So what are the negative psychological effects of being a maximiser or a choister? Devika says both spend far too much time analysing the past, which can lead to excessive worry about the future. “This isn’t the same as pessimism, because they see the positive in a situation as well, they just don’t always act for the fear that it might not be the optimum choice, or the choice that gives them the maximum satisfaction,” she explains So, in a world where we are inundated with choice, how can we stop becoming paralysed by it and make decisions more easily without regret?
Devika says that sometimes it can help to focus on the choices you have already made, especially the ones that didn’t involve a lot of deliberation, but were still satisfactory. “Research on decision-making processes has shown that it is not always advisable to engage in thorough conscious deliberation before making a choice, especially for complex matters such as buying a house,” she says.
“After the basics have been approved in your mind, there is a point of a marginal satisfaction between the options. In fact, if it were a significant difference, the choice would be easier. Researchers call this the ‘deliberation without attention’ effect, stating that some decisions should be left to more subconscious processes rather than spending days consciously deliberating complex decisions.
So my tip would be to trust your mind and body’s ability to engage in rapid cognition – a concept beautifully written about by Malcolm Gladwell in his book Blink.” Patrick has similar advice: We should practise making smaller decisions by following our intuition and gut feeling. “Be aware that what is really driving you is this fear of perfectionism, which means at some level you don’t think you’re good enough and you’re seeking others’ approval. Try to reduce your choices and look at less options,” he says.
Amalia meanwhile advises working out your ‘non-negotiables’ – or the value and criteria most important to you. That way it’s easier to spot and stop being tempted by ideas or options that are fundamentally unsuitable. Then, learn to accept that you’ll probably have to compromise on anything that isn’t on your non-negotiable list. She also advises setting yourself a reasonable time frame in which to make a decision… “There’s picky, and then there’s being paralysed. Ask yourself – whether you’re choosing a pair of shoes, a healthcare plan or a spouse – ‘how long should this take?’”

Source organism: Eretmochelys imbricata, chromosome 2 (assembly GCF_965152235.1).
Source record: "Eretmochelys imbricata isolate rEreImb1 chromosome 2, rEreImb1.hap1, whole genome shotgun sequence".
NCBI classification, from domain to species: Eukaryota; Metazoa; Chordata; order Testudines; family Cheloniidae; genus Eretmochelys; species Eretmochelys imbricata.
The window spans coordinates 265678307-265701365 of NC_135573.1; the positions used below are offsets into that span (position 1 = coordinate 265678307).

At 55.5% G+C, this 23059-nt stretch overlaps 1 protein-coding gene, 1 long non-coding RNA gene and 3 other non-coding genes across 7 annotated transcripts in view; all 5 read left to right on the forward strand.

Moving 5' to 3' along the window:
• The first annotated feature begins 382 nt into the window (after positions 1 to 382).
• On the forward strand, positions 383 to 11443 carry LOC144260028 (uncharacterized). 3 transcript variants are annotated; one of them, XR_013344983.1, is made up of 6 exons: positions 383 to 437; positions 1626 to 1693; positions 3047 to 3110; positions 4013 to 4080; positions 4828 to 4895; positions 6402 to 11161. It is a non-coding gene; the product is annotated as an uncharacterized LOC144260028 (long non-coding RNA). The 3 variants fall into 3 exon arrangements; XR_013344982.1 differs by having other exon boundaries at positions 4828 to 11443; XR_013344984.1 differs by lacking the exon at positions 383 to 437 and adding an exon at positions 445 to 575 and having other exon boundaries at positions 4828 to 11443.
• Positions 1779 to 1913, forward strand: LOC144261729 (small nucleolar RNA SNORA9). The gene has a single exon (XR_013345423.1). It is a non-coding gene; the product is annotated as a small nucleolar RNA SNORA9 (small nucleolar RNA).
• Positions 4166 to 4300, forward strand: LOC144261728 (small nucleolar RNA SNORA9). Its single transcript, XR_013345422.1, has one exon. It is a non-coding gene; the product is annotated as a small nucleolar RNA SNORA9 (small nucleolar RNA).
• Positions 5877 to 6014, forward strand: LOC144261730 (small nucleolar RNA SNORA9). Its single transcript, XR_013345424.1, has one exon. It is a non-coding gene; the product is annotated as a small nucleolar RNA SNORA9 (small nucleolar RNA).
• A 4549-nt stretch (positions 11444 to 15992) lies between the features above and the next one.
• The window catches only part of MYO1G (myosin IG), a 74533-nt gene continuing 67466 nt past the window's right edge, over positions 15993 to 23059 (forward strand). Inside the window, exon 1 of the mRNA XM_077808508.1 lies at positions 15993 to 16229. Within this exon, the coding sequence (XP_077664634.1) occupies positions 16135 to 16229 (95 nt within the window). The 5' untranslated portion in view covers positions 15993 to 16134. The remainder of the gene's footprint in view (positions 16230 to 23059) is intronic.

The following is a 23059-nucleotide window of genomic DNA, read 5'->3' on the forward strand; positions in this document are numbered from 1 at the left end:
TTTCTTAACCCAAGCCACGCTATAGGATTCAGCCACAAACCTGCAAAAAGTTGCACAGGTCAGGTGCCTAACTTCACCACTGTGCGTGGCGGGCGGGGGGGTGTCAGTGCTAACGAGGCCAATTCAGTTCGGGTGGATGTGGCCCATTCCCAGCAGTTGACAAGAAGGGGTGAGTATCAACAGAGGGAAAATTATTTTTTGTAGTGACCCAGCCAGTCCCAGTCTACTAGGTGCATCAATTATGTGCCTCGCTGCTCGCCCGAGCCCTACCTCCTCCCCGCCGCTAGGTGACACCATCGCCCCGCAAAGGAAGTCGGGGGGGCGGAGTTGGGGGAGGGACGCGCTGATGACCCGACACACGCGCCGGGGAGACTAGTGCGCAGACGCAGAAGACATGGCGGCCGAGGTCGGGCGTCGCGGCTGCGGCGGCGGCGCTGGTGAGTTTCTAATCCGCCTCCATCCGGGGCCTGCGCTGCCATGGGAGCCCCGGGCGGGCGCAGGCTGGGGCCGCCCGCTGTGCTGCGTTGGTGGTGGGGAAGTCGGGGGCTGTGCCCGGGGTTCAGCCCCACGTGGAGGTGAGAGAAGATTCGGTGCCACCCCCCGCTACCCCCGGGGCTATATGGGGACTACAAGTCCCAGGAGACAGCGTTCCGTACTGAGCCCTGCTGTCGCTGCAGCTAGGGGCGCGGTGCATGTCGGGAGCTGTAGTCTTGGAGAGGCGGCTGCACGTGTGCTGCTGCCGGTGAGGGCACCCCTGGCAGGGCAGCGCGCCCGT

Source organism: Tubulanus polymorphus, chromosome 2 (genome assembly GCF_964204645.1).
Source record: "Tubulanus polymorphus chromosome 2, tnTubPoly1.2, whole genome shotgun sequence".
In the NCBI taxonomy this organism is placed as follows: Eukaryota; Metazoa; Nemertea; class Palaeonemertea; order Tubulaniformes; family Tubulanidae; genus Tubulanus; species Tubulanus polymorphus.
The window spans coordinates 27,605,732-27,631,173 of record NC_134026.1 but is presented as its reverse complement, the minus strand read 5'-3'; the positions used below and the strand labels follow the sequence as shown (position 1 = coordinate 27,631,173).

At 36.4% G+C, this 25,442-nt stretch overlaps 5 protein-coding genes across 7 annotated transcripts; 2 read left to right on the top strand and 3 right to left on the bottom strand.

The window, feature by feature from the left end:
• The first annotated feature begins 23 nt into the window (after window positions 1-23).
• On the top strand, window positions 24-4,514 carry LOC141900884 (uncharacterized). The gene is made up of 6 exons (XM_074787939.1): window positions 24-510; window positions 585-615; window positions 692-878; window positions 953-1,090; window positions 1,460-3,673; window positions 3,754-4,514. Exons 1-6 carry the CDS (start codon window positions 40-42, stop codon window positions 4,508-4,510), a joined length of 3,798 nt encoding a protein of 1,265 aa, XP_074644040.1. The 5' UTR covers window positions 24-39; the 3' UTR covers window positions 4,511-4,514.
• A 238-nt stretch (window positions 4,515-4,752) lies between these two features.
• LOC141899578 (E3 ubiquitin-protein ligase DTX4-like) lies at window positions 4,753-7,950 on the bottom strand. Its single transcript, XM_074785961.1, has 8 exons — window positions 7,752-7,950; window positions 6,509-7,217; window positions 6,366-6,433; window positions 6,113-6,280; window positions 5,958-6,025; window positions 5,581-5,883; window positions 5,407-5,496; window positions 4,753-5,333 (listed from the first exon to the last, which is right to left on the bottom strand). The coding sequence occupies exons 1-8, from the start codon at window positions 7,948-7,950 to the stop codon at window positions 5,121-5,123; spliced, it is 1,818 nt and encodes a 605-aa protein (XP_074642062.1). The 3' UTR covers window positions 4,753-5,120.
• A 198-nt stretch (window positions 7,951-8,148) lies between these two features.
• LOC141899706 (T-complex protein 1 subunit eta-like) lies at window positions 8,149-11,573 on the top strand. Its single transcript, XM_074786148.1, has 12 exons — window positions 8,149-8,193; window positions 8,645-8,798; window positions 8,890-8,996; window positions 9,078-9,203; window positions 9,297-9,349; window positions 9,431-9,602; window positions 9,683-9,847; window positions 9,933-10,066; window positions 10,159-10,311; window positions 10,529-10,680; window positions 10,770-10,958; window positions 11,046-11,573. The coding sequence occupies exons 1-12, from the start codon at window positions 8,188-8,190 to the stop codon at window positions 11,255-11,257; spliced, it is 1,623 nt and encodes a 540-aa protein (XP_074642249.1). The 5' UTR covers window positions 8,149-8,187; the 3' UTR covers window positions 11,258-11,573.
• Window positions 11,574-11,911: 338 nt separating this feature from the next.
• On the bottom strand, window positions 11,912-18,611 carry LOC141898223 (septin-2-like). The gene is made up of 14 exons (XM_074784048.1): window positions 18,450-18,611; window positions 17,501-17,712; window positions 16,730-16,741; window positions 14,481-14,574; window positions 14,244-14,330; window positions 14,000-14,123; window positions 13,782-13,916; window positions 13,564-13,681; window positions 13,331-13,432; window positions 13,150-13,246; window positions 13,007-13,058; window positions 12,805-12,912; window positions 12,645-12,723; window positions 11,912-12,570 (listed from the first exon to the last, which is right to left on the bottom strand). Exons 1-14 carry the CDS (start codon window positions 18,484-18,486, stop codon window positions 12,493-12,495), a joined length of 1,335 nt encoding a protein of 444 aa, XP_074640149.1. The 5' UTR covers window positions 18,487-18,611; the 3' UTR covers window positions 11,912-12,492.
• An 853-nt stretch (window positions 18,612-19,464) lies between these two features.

The bottom line is that sometimes you just have to take a chance on a choice, rather than keep deliberating about it – a message self-confessed maximiser Alison is now taking on board. “Next year, I’m going to create a list of criteria, give myself a time limit, make a decision on the best university course and then just go for it. Let’s see what happens...”
Barry Schwartz, author of The Paradox of Choice – Why More is Less, provides tips on how to stop searching and how to start making choices.
1. Limit options - Arbitrarily limit the number of options you consider in the first place.
2. Be less than perfecrt - Forget about finding the perfect option or even the best option and look for an option that’s good enough. If you do this, the temptation to look at every single option will melt away.
3. Be consistent - Unless you’re truly dissatisfied, stick with the same brands you always buy, especially for smallticket items like toothpaste or orange juice.
4. Make them stick - Make your decisions irreversible. This has a way of making you like them more. “Being allowed to change our minds increases the odds that we will change our minds,” Barry says.
5. Set time limits - Set reasonable time limits for future searches – for example, give yourself two hours to book a flight to Europe. Choose the best deal you find within that period.
6. Create criteria - Figure out what matters to you before you even start looking at options.
7. Be thankful - Get in the habit of expressing gratitude for what you already have.